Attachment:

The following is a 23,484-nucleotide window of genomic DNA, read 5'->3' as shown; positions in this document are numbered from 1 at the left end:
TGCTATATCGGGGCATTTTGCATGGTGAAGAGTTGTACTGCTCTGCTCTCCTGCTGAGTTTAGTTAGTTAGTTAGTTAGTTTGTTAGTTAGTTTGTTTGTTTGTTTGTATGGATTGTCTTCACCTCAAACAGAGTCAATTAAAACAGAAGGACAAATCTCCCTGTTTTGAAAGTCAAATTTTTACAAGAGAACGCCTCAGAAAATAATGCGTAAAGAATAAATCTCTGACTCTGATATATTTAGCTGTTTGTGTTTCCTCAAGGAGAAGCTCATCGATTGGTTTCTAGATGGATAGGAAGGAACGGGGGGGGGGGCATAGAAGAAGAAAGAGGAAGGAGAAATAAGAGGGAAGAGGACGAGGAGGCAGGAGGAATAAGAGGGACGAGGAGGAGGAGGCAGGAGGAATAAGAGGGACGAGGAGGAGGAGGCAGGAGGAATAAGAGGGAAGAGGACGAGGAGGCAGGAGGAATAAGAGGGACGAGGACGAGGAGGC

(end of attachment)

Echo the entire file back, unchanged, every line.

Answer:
The following is a 23,484-nucleotide window of genomic DNA, read 5'->3' as shown; positions in this document are numbered from 1 at the left end:
TGCTATATCGGGGCATTTTGCATGGTGAAGAGTTGTACTGCTCTGCTCTCCTGCTGAGTTTAGTTAGTTAGTTAGTTAGTTTGTTAGTTAGTTTGTTTGTTTGTTTGTATGGATTGTCTTCACCTCAAACAGAGTCAATTAAAACAGAAGGACAAATCTCCCTGTTTTGAAAGTCAAATTTTTACAAGAGAACGCCTCAGAAAATAATGCGTAAAGAATAAATCTCTGACTCTGATATATTTAGCTGTTTGTGTTTCCTCAAGGAGAAGCTCATCGATTGGTTTCTAGATGGATAGGAAGGAACGGGGGGGGGGGCATAGAAGAAGAAAGAGGAAGGAGAAATAAGAGGGAAGAGGACGAGGAGGCAGGAGGAATAAGAGGGACGAGGAGGAGGAGGCAGGAGGAATAAGAGGGACGAGGAGGAGGAGGCAGGAGGAATAAGAGGGAAGAGGACGAGGAGGCAGGAGGAATAAGAGGGACGAGGACGAGGAGGC